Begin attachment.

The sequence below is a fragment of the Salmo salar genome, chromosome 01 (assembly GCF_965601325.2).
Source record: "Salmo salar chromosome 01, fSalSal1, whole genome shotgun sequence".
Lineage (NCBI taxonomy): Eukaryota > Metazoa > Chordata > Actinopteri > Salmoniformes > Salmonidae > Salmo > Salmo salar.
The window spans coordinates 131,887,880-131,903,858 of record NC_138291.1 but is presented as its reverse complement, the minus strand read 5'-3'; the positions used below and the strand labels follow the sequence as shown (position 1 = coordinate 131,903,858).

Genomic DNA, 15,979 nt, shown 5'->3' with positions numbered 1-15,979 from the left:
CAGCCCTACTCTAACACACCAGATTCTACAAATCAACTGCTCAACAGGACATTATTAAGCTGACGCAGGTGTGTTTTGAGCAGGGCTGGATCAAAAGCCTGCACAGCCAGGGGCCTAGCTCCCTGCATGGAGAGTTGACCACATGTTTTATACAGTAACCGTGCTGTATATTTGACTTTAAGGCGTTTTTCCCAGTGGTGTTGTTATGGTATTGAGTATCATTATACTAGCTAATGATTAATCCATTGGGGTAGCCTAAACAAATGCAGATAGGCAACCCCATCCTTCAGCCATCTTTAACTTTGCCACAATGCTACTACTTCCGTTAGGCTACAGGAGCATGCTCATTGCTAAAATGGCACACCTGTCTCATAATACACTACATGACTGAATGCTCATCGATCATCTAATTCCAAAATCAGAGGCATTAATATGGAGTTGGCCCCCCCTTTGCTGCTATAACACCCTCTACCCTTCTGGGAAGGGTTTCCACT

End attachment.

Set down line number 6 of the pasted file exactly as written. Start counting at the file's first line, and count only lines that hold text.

CAGCCCTACTCTAACACACCAGATTCTACAAATCAACTGCTCAACAGGACATTATTAAGCTGACGCAGGTGTGTTTTGAGCAGGGCTGGATCAAAAGCCTGCACAGCCAGGGGCCTAGCTCCCTGCATGGAGAGTTGACCACATGTTTTATACAGTAACCGTGCTGTATATTTGACTTTAAGGCGTTTTTCCCAGTGGTGTTGTTATGGTATTGAGTATCATTATACTAGCTAATGATTAATCCATTGGGGTAGCCTAAACAAATGCAGATAGGCAACCCCATCCTTCAGCCATCTTTAACTTTGCCACAATGCTACTACTTCCGTTAGGCTACAGGAGCATGCTCATTGCTAAAATGGCACACCTGTCTCATAATACACTACATGACTGAATGCTCATCGATCATCTAATTCCAAAATCAGAGGCATTAATATGGAGTTGGCCCCCCCTTTGCTGCTATAACACCCTCTACCCTTCTGGGAAGGGTTTCCACT